GOULDSBORO, Maine — Anyone familiar with Maine-produced wines knows the name Bartlett Winery.
Tucked into the woods off Chicken Mill Pond Road, Maine’s first winery was founded in 1982. Its internationally known 17 varieties of wine and two types of mead are produced from Maine-grown apples, blueberries, pears, honey and loganberries.
But if you walk down the hill away from the winery, the tasting room and the casks of fermenting wines, you come upon a second business: There is an enormous copper still — an almost diving bell-like machine that looks like something out of a Jules Verne adventure novel.
Curving copper shapes, stainless steel tanks and yards of piping wind around, over and under the still, which is lovingly named “Lola.”
On a recent visit, the machinery bubbled and steamed and was busy producing rum made from locally grown pears.
“Taste this,” Bob Bartlett directs, offering a tiny bit of clear liquid in the bottom of a glass. Ten minutes later, the taster’s lips still tingle.
Far from being finished — 130 gallons of the rum will go through three tanks that Bartlett calls the head, the heart and the tail, before it is placed in oak casks to age for up to two years — the rum packs an amazingly potent punch in its raw state.
Although they still make their well-known fruit wines, Bob and Kathe Bartlett are stretching beyond just a winery into the world of distilling and producing a series of award-winning brandies, liquors and rums as Bartlett Spirit of Maine Distillery.
At New York City in March, the company’s Apple American Brandy (40 percent alcohol by volume), tied for third place, garnering 93 points out of a possible 100. Bartlett’s Pear American Brandy (also 40 percent alcohol) received 87 points, enough for a seventh place.
“This is quite an accomplishment,” Bob Bartlett said. He added there were 550 entries from 40 countries at the Ultimate Spirits Challenge in New York.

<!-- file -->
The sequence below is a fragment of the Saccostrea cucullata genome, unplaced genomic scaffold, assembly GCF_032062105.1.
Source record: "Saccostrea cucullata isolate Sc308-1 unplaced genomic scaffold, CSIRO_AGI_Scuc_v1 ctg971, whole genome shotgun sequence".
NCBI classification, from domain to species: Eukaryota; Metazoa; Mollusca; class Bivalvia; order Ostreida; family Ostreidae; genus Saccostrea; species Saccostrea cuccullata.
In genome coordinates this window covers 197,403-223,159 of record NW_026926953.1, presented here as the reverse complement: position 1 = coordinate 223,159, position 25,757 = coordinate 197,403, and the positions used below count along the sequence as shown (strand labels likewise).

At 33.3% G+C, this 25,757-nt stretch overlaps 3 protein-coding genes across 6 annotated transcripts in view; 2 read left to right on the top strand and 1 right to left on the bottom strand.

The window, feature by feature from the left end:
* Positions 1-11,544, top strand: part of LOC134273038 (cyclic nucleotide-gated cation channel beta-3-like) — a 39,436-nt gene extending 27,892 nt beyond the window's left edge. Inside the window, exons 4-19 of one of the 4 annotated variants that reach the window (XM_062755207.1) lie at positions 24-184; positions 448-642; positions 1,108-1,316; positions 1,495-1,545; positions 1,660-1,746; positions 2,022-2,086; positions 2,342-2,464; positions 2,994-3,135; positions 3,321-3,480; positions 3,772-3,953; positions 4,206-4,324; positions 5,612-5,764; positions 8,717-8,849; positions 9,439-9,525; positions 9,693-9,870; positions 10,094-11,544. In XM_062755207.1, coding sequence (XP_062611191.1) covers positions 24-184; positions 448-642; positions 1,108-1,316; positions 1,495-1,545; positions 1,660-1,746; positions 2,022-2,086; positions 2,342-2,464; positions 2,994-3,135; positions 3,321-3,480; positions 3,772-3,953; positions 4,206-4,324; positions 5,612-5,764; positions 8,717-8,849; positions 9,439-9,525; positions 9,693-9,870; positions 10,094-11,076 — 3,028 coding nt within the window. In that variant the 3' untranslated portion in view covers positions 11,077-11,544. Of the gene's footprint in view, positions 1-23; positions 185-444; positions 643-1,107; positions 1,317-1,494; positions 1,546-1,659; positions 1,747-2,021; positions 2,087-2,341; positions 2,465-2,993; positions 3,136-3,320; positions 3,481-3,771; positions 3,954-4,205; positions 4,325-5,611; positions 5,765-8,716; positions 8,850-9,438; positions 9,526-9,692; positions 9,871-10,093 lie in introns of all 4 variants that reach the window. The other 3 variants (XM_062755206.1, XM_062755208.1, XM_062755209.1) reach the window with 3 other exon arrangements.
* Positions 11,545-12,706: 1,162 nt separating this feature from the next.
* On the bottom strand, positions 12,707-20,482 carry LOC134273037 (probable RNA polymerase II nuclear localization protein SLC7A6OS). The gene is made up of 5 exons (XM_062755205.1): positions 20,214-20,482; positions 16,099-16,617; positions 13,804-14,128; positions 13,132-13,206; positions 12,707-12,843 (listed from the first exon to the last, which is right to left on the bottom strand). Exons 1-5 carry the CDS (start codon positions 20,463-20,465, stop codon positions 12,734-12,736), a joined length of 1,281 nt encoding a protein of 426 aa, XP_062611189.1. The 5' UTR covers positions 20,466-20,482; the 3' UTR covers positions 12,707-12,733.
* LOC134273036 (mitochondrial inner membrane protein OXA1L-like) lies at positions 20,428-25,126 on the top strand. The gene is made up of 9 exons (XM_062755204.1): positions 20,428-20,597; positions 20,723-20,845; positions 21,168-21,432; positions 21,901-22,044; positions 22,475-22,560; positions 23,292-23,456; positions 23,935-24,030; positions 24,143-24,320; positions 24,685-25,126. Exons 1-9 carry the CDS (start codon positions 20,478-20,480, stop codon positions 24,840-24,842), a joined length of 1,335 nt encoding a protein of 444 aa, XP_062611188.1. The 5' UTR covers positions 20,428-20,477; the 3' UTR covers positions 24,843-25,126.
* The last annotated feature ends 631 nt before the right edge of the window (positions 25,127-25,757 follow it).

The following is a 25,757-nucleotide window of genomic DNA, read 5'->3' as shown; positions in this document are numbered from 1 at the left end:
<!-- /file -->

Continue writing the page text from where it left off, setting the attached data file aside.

Bartlett’s Pear Eau de Vie also ranked at 92 points at a recent tasting in Chicago, rating a gold medal and the rank of exceptional.
At the 2010 International Eastern Wine Competition in New York, Bartlett earned a silver and a bronze rating for his American Apple Brandy and Pear Eau de Vie, respectively.
Turning his attention back to the rum in the still, Bartlett draws a taste off the tanks. He will do this every 15 minutes until he is satisfied with the product.
“There is some good alcohol in this batch,” he said, which means that since he has to cut the product to bring the alcohol content down, the yield will be high. The rum will be marketed at 80 proof. It is at 120 proof while being tested.
Winning awards will reap large benefits for out-of-state markets, Bartlett said. “We are getting major interest from California markets,” he said.
Bartlett returns to testing the rum.
The process began with two kinds of molasses: organic and sugar cane molasses. The thick syrup can be seen bubbling away as an agitator keeps the fruit pulp and molasses moving. The steam rises and condenses, then falls back into the still, which was custom made for Bartlett in Germany.
“The copper is vital to the process,” he said, “because the alcohol reacts with the copper.”
In the helmet of the still, or the “onion,” rectification takes place, whereby the alcohol is released from the ingredients and becomes vapor.
Once the rum is condensed to a certain point, Bartlett uses the stainless steel fraction tanks to move the rum through the final process. “Some of this is like alchemy,” he said. At each tank, Bartlett uses a hydrometer to check the alcohol level. The rum moves to the next tank when it reaches 85 percent alcohol.
“This is for sure more difficult than making Champagne,” Bartlett said. Tucked into the corner of the room are several 5-gallon glass jugs with cryptic labels. He said these were his “secret experiments” for product development.
The first distillery in Maine — Cold River in Freeport — produces vodka from Maine potatoes. “But I’m not interested in vodka,” Bartlett said. “This is a still created to keep the character of the fruits intact.”
By tweaking the heat, the cooling and the flow of cooling water into the product, Bartlett can control its flavor.
Each batch takes between five and six hours to complete, and at peak production, Bartlett can make two batches a day. He said he makes the brandy and rum each day, but after three days, he can no longer smell correctly.
“I have to ask Kathe to smell it for me,” he said.
Again, Bartlett turned to testing the rum. Clearly this is a man who has a passion for fine alcohol. He smelled the liquid, tasted the liquid and smiled.
“This is good,” he said.
Bartlett Winery is located off U.S. Route 1 in Gouldsboro. It is open from from June to Columbus Day, from 11 a.m. to 5 p.m. Tuesday through Saturday. Off-season appointments may be made by calling 546-2408 or through www.bartlettwinery.com.